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Three crucial communication skills for young children

aspire early intervention baby mother

In order to develop independence and decision-making, young children need three crucial skills known as the “triad of communication.”

  • The ability to ask for things they want or need
  • The ability to communicate a preference
  • The ability to respond yes or no.

1. The ability to ask for things they want or need

Tantrums and screaming might be an effective way for a child to have their needs met in the short-term. For instance, a child might scream because they want a toy that another child is playing with, rather than saying, “Can I have a turn?” 

Teaching children to use words to express their needs helps them interact socially and be understood by others.

Parents and caregivers can encourage this by modelling appropriate ways to ask for things. For example, instead of giving a child something when they cry, prompt them before they get upset with language they can mimic, such as “Can I have water?” 

Over time, with consistent scaffolding, children learn that communicating their desires through words is more effective and gets them what they desire faster. Later you can teach that they may need to wait or that the item may not be available

2. The ability to communicate a preference

Secondly, it’s important to empower children to make choices. This can be facilitated by presenting options verbally and encouraging them to select between alternatives. For instance, a parent might say, “biscuit or chocolate?” while holding one in each hand. As the child is reaching, the caregiver can encourage the child to say “biscuit”. This practice not only promotes decision-making skills but also respects the child’s preference, fostering a sense of independence.

However, for children with language delays, parents should carefully consider how they frame these choices. It’s important to present the option the child most likely prefers first if they tend to repeat only the last part of a question. This helps in accurately gauging the child’s true choice without them simply echoing words. As you are teaching this skill, it is important that you already know what your child wants. You can do this by checking their preference, it can be done very subtle but seeing which item they may reach for and then ask, “which one do you want?” and say they reach you can say “biscuit!” Over time you can fade this echoic cue and children will learn to respond with the verbal response.

3. The ability to respond yes or no

A child’s ability to respond with a “yes” or “no” to questions about their desires is crucial for expressing consent or dissent. For example, asking, “Do you want to go outside?” allows the child to affirm or deny the desire to engage in that activity. This skill is fundamental in teaching children that they have control over certain aspects of their lives and that their opinions matter.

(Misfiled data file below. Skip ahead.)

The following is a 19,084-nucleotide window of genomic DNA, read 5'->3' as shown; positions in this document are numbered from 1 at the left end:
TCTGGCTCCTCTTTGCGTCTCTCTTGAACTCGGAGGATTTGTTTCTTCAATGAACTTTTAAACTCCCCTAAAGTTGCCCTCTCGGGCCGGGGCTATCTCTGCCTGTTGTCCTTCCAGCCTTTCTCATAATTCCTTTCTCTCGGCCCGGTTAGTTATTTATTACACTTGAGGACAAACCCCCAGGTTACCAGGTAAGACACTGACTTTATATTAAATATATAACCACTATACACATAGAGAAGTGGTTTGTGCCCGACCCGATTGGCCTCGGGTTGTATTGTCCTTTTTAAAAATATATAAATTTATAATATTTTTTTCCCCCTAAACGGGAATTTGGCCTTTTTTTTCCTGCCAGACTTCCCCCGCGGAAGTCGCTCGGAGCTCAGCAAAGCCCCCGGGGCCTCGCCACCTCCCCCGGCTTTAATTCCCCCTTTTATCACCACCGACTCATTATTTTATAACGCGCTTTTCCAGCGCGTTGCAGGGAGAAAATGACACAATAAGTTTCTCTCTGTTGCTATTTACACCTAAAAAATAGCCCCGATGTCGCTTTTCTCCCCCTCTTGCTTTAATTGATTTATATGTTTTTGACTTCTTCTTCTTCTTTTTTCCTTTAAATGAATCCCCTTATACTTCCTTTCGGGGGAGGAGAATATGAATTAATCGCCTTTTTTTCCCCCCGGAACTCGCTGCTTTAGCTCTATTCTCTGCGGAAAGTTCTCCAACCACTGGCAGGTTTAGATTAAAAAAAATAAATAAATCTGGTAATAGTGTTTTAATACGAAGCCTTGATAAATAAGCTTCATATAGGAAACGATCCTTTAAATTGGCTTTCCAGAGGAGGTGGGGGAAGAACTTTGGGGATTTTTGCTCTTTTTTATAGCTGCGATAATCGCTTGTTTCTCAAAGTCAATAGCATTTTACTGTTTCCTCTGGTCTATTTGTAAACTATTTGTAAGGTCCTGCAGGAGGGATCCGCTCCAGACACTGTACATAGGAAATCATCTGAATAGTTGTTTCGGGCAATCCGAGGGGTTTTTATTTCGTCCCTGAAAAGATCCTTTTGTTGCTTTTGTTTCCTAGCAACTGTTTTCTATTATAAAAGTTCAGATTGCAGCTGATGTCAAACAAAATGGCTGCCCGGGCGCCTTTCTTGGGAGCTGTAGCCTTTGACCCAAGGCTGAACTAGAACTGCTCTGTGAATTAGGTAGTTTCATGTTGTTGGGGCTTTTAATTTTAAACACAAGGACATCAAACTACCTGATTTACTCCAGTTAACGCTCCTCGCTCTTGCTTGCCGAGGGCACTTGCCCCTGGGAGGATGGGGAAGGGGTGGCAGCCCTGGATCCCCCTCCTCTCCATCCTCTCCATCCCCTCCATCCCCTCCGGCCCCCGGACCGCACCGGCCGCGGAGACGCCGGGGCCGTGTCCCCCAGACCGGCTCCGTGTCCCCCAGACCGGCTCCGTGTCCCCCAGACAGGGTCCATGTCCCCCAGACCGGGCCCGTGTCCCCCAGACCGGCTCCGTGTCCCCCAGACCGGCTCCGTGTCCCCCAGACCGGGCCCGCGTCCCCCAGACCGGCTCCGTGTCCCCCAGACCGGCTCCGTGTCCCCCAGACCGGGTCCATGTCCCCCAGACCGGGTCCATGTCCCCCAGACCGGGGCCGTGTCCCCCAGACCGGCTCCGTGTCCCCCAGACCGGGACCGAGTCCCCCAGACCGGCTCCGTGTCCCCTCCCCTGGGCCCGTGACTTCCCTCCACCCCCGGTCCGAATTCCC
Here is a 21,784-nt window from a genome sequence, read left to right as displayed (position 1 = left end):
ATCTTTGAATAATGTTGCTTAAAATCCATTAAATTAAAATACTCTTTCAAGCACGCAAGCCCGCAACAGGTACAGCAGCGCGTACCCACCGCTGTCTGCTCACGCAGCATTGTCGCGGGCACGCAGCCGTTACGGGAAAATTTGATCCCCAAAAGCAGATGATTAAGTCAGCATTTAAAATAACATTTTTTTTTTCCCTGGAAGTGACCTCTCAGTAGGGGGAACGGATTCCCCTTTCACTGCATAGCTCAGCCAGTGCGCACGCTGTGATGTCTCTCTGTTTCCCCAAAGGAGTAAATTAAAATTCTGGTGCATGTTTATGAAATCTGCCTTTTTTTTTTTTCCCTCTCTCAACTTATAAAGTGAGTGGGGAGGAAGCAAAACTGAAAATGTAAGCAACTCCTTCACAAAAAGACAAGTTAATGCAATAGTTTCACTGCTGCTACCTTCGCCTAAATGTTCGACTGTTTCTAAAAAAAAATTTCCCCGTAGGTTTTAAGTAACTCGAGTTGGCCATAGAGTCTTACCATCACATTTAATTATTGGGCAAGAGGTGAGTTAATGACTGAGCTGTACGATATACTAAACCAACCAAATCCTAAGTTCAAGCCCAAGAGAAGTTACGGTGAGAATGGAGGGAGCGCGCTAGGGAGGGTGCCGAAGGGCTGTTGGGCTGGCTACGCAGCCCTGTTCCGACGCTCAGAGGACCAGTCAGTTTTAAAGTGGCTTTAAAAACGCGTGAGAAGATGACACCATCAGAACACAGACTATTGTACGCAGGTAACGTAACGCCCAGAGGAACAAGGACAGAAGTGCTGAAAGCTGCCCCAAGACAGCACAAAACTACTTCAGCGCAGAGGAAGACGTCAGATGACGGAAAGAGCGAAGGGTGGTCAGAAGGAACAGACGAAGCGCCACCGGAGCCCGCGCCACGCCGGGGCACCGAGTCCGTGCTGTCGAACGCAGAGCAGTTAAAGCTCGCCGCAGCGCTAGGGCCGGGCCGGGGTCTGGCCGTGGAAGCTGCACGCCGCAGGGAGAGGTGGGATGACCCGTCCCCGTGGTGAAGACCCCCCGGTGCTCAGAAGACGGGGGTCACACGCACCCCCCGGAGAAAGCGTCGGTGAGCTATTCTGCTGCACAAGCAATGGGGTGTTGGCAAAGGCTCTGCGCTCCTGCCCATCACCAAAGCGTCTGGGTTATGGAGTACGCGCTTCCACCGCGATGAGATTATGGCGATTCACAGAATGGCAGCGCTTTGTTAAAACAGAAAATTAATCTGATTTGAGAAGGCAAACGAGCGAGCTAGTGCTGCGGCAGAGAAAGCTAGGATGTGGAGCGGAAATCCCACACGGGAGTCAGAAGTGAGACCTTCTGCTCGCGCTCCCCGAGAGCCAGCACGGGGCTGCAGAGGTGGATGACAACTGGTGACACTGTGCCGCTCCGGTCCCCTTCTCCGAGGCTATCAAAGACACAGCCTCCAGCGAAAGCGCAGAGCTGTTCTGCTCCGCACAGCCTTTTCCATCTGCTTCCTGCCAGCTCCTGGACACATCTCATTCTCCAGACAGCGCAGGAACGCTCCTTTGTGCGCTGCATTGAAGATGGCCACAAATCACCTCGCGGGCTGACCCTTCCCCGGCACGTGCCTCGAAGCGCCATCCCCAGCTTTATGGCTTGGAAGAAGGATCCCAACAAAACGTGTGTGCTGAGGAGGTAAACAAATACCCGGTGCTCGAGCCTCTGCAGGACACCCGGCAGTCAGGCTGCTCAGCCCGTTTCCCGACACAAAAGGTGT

For children with language delays who may echo speech, it’s important to perform correspondence checks every now and then to ensure understanding. For example, if a child echoes the last option given in a choice, the caregiver might rephrase to have the option order reversed. If a child is repeating what the preferred item is, then it is important to rephrase the question and ensure a yes or no response. For example if you ask, “Do you want milk?” If the child responds, “Milk?” this is not affirmative. 


The triad of communication is crucial in the early years of a child’s life as it lays the groundwork for independence, social interaction, and personal choice. By focusing on these three aspects, parents and caregivers can greatly assist children, especially those with language delays, in becoming effective communicators. This not only helps in their current interactions but also sets a strong foundation for their future relational and educational experiences. 

Teaching young children how to request appropriately, make choices, and respond to questions about their preferences empowers them to have a voice in their own lives, promoting autonomy and respect for their individuality.

A note for parents of non-vocal children

If children are non-vocal, this triad is even more crucial as different response options through augmentative communication should be taught. There are a range of tools available to provide a voice for those who cannot communicate verbally.

About the author

Is my child at risk for developmental delay?

This checklist for toddlers is used to check toddlers aged 16 to 30 months for signs of autism spectrum disorder (ASD) and developmental delay.

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Joshua's professional journey began in 2000, and since then, he has dedicated himself to the field of behavior analysis, both in practice and academia. His area of expertise involves providing direct consultation services for various age groups, focusing on behavior acceleration and deceleration.

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